Friday, July 15, 2011

My Work

While riding in the car today, the kids and I got on the topic of what they want to be when they grow up. I don't think they quite grasp the concept (how lovely to be blissfully unaware of the real world), so I was trying to explain it to them. I was telling them how they can be whatever they want to be when they grow up - Fireman, Ballerina, Pilot, Doctor, etc. - as long as they work really hard. We were talking about the different types of things they could "be" when they got big. I asked Peyton what she would like to do for work when she grew up and her response nearly floored me. "Mommy, girls don't go to work, only boys!", she said lightheartedly with a little chuckle thrown in. I almost swerved off the road. We talked about how both boys and girls can go to work, not just boys, and by the end of the conversation she had decided that a firefighter or a pilot would be her professions of choice (for this week, at least).

Although it was just a quick conversation in the car, my daughter's response to my questions really made me step back and think. I know the reason she thinks that girls don't work is because she sees me home with her and her bothers and sister every day. And though I do consider what I do every day is "work", I can understand why she doesn't view it that way. But how do I explain that in the grand scheme of things? I did not grow up thinking that I would be a stay-at-home mom, even though my mom stayed home with us throughout our childhood. And I have no issues with being a stay-at-home mom now. I am lucky enough that we are financially stable with just one income that I get to be the one who stays home with my children while they are young. This is something very valuable to me that I am ecstatic I am able to do. I know it is not what everyone desires or is able to do with their children, but it works for my family and in the end that's what matters the most. But what impression is my staying home making on my children and their understanding of a woman's role in society?

I want my children to grow up believing that they can be anything they want to be and their gender should not limit them from pursuing any career they desire. I want them to strive to be the best in everything they do so they can create opportunities for themselves throughout their lives. But I also want them to understand that my choosing to stay home with them while they are children is because of how much I value my vocation as a mother. I want them to understand that a job is not just about what you get paid or what time you leave and come home, it's about what goes into it. The sweat, cleaning, (endless) picking up, meal preparation, and fun that we have together IS my job. But it's also my life. I am more invested in this job than I have been with any other before because my job is my life and my life is my job. And I can understand how that would be hard for a 3 year old to understand.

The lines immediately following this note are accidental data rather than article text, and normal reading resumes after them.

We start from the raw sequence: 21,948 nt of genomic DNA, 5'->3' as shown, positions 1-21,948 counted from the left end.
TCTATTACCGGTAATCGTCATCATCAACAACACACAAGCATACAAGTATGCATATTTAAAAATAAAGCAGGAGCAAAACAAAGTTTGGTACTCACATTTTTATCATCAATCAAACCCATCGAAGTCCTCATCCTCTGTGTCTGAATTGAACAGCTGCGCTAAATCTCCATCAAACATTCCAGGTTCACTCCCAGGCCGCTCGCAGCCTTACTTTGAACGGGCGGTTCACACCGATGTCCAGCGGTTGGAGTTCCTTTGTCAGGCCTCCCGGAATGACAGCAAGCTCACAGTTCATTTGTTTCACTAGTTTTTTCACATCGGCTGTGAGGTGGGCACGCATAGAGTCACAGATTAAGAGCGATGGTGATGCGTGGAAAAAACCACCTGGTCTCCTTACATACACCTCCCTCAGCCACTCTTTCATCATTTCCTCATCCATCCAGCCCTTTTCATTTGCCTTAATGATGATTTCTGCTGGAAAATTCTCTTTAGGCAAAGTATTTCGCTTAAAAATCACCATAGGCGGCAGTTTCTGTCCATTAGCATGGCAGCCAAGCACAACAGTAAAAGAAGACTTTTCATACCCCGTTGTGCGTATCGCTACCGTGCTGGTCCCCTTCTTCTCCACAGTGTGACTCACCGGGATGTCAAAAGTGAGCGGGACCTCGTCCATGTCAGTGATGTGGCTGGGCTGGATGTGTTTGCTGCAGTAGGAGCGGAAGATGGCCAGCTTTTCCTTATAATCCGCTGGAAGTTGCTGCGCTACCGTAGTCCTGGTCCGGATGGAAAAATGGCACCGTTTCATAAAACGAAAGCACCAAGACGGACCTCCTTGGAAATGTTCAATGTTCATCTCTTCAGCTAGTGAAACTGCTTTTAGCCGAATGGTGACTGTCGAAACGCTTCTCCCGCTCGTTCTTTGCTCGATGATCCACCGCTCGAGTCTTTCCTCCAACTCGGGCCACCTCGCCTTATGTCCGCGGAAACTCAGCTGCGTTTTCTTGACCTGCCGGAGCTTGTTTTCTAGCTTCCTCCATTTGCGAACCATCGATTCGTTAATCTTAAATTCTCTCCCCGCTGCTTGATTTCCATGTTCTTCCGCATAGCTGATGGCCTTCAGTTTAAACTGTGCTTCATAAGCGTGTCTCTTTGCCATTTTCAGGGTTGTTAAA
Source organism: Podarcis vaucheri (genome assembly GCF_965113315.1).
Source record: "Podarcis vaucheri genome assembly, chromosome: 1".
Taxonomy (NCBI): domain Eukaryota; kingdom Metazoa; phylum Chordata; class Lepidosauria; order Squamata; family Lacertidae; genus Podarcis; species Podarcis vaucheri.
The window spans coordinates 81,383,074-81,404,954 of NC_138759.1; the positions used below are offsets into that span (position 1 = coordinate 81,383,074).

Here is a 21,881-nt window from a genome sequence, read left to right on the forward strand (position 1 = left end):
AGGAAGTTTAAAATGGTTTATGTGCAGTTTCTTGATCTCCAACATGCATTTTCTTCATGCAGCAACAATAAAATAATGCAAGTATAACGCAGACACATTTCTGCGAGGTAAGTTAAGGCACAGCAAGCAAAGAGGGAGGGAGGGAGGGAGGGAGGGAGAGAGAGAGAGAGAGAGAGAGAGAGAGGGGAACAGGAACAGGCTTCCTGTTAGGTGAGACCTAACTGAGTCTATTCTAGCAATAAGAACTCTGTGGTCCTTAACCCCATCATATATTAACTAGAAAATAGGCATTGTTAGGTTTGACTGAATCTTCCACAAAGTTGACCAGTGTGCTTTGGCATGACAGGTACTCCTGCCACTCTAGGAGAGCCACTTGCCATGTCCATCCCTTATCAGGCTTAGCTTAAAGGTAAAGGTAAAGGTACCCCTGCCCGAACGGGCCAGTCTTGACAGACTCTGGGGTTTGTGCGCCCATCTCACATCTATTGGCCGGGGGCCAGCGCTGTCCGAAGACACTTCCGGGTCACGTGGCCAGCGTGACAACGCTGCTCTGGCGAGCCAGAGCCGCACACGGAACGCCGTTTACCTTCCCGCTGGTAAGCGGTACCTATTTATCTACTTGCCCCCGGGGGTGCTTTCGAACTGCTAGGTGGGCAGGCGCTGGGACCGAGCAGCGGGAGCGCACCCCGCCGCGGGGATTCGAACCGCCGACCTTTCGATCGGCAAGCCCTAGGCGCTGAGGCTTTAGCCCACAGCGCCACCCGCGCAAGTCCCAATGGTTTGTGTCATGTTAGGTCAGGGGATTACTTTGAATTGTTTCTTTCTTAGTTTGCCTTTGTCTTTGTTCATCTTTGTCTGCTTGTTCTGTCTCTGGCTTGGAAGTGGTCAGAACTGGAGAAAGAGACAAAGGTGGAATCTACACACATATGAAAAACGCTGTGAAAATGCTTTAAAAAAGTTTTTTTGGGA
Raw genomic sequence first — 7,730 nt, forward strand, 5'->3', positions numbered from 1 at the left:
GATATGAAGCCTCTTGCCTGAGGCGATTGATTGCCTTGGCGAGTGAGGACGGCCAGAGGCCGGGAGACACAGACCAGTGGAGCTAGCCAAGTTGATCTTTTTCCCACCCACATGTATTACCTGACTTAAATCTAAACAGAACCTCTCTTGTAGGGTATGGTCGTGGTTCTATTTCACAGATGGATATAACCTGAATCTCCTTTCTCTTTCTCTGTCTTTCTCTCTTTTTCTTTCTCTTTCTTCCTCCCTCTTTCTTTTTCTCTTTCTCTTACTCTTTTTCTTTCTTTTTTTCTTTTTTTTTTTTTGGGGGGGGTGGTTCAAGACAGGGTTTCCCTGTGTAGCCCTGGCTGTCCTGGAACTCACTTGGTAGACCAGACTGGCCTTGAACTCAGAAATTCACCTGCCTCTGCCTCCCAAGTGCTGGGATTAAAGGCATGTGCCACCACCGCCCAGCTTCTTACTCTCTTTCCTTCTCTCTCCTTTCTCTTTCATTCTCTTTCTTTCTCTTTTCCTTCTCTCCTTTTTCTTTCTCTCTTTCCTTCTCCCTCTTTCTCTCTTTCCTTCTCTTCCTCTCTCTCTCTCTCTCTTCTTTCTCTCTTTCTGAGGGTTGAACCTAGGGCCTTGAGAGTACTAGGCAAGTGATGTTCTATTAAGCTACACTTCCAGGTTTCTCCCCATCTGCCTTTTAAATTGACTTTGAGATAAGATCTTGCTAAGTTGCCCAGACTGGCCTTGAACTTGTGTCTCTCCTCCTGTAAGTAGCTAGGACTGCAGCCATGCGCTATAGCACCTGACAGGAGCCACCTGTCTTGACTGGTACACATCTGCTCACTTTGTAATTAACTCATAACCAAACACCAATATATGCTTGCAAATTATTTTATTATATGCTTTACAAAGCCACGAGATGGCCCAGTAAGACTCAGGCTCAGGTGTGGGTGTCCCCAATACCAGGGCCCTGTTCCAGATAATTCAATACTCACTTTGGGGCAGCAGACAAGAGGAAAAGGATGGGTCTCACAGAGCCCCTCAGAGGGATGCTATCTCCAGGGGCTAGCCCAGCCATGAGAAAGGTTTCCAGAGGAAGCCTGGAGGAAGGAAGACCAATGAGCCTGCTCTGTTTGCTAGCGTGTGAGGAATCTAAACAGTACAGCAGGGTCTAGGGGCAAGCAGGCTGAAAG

All my girls see is that I get to be home with them every day, kiss them when they're sad, have dance parties, read them books, play outside, and feed them when they're hungry. They are having FUN every day and they see that I am having fun with them as well. And all their little minds can figure is that if you're having fun, you're not working! So, after thinking about it for a while, I decided that I shouldn't be worried about my daughter's statement, I should feel blessed. Blessed because she thinks that all the things I am constantly doing for them is not work, it's FUN. And you know what?? It IS fun! Sure it can be frustrating and tiring some days, but for the most part I get to have fun with my kids and they get to have fun with me.

I will always encourage my girls to be whatever they want to be in life. They are so fortunate to grow up in a time where women are experiencing less and less limits professionally. And, as they get older and understand more, we'll be able to have more talks about why Mommy stays home with them and Daddy goes to work. Being a stay-at-home mom is my work, life, and family all tied up into one messy package. And the fact that my daughter thinks that what I do every day isn't work makes me smile because it means I'm doing something right!

After our conversation in the car about how boys AND girls can work, I asked Peyton again what she wanted to be when she grew up. Here's the conversation that ensued ...

Me: "So Peyton, NOW what do you think you could be when you get big and go to work?"

Peyton: "Um, Mommy, I told you I can't go to work when I get big."

Me: "Why not? Girls can go to work too." (I assumed she was still stuck on the "girls don't work" issue)

Peyton: "Because Mommy, if I went to work, then no one would be at home to play with YOU!"

True point, my dear. And what would the world be like without a little FUN??

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